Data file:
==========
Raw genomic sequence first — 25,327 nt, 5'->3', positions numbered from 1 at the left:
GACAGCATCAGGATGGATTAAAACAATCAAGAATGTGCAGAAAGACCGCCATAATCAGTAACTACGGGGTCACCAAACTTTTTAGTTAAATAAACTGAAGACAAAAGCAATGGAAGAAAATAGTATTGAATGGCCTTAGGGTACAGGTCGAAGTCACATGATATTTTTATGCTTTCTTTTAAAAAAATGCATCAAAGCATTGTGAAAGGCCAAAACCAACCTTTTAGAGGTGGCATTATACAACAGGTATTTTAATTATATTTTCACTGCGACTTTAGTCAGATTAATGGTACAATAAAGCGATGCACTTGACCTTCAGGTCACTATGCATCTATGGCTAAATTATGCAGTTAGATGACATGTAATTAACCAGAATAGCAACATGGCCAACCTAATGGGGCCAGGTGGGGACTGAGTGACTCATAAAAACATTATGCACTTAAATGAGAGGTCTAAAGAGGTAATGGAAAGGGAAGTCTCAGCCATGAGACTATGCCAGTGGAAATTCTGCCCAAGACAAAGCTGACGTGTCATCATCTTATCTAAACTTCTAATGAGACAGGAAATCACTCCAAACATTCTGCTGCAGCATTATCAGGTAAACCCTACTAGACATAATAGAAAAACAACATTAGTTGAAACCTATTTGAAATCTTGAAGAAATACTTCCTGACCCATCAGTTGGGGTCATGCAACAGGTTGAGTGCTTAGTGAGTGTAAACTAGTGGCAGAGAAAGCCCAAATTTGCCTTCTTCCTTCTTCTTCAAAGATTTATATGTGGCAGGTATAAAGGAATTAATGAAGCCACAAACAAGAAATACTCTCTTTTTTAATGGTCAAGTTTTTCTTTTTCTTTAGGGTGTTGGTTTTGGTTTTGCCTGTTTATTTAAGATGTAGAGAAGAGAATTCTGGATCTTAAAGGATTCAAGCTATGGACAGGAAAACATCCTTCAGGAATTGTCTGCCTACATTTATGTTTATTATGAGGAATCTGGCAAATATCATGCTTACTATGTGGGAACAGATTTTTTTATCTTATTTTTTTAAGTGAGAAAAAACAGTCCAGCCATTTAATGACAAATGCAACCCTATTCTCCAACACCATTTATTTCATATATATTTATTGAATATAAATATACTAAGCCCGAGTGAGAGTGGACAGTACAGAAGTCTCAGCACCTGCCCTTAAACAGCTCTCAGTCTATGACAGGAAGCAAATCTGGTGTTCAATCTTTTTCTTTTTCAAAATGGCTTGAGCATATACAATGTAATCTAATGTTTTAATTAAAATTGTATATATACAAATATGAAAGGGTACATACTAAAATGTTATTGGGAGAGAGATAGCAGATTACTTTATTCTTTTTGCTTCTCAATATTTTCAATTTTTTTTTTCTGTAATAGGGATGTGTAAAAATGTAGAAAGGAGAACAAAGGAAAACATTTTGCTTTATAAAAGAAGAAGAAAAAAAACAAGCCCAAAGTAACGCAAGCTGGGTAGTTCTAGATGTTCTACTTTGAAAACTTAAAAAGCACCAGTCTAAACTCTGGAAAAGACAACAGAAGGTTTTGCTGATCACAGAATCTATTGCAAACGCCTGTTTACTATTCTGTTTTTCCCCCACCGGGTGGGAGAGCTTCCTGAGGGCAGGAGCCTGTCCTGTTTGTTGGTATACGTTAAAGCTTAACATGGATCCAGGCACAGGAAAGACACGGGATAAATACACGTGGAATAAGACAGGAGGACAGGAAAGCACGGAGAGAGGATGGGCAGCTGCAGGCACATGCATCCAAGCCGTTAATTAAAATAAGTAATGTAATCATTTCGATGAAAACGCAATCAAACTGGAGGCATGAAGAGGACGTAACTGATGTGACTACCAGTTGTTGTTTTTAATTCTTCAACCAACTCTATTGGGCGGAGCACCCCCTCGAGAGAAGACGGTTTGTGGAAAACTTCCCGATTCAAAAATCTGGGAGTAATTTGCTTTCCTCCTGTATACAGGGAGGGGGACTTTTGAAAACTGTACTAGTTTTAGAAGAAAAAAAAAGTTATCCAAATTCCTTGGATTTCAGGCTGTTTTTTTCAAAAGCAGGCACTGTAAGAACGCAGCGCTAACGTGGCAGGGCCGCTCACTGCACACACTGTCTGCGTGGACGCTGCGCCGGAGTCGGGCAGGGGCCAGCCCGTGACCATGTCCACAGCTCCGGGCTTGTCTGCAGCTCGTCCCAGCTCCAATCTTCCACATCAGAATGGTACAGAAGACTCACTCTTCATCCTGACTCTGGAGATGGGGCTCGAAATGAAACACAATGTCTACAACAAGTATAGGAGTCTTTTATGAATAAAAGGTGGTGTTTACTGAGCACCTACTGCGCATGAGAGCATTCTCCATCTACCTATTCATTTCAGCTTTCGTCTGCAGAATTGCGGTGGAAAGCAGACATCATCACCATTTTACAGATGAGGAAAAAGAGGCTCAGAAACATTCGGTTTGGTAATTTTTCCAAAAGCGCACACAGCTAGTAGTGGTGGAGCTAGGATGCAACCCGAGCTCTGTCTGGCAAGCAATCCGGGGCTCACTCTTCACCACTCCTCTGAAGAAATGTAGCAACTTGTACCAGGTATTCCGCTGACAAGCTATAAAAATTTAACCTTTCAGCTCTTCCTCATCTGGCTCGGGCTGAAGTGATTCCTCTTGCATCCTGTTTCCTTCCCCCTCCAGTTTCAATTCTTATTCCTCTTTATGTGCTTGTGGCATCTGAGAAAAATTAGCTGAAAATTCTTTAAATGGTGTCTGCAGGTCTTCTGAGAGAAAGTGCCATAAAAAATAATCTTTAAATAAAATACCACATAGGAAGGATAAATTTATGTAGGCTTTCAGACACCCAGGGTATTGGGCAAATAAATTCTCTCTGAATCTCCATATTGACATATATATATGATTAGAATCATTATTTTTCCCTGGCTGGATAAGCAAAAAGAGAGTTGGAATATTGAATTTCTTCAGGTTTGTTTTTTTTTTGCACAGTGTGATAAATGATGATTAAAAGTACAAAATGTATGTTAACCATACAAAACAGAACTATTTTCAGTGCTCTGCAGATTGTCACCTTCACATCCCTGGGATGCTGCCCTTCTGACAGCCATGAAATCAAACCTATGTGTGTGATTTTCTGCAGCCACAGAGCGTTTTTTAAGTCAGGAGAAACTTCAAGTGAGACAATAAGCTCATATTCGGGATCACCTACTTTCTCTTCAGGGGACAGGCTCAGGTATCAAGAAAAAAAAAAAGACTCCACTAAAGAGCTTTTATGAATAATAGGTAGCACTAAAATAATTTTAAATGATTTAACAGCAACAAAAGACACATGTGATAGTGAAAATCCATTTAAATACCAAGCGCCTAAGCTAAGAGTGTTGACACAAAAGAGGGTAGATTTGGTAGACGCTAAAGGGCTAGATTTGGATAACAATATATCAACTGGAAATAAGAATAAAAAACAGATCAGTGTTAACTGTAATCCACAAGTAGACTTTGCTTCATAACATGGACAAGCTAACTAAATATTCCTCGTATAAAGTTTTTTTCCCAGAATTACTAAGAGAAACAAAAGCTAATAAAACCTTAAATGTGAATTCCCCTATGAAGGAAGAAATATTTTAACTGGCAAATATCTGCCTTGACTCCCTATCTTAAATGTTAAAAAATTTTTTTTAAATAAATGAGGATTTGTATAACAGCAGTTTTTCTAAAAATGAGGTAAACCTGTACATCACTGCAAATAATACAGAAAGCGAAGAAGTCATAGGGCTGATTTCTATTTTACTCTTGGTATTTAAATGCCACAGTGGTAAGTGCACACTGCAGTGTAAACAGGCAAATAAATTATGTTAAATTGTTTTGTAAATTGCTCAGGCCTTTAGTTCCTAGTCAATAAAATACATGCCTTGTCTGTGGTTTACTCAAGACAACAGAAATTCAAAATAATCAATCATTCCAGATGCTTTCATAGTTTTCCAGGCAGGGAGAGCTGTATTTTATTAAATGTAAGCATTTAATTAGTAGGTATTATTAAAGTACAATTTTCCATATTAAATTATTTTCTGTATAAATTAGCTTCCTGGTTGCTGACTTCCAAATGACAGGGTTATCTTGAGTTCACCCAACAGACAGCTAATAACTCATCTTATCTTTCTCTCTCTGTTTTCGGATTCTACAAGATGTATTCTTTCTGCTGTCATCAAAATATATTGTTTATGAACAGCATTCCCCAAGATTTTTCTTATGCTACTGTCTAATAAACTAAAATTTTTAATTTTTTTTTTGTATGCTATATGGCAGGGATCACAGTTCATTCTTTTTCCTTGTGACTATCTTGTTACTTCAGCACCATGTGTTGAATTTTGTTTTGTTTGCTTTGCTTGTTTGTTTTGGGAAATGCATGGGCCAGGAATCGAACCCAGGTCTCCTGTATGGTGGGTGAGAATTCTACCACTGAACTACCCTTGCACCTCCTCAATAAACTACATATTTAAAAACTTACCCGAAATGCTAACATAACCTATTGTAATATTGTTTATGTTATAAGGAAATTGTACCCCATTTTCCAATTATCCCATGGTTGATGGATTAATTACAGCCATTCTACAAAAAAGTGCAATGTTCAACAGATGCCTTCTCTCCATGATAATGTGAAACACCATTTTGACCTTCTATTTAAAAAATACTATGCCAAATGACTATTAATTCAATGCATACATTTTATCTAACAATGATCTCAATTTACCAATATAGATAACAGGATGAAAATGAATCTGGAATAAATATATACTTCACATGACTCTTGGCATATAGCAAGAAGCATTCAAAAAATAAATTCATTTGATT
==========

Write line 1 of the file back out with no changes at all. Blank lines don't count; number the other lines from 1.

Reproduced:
Raw genomic sequence first — 25,327 nt, 5'->3', positions numbered from 1 at the left: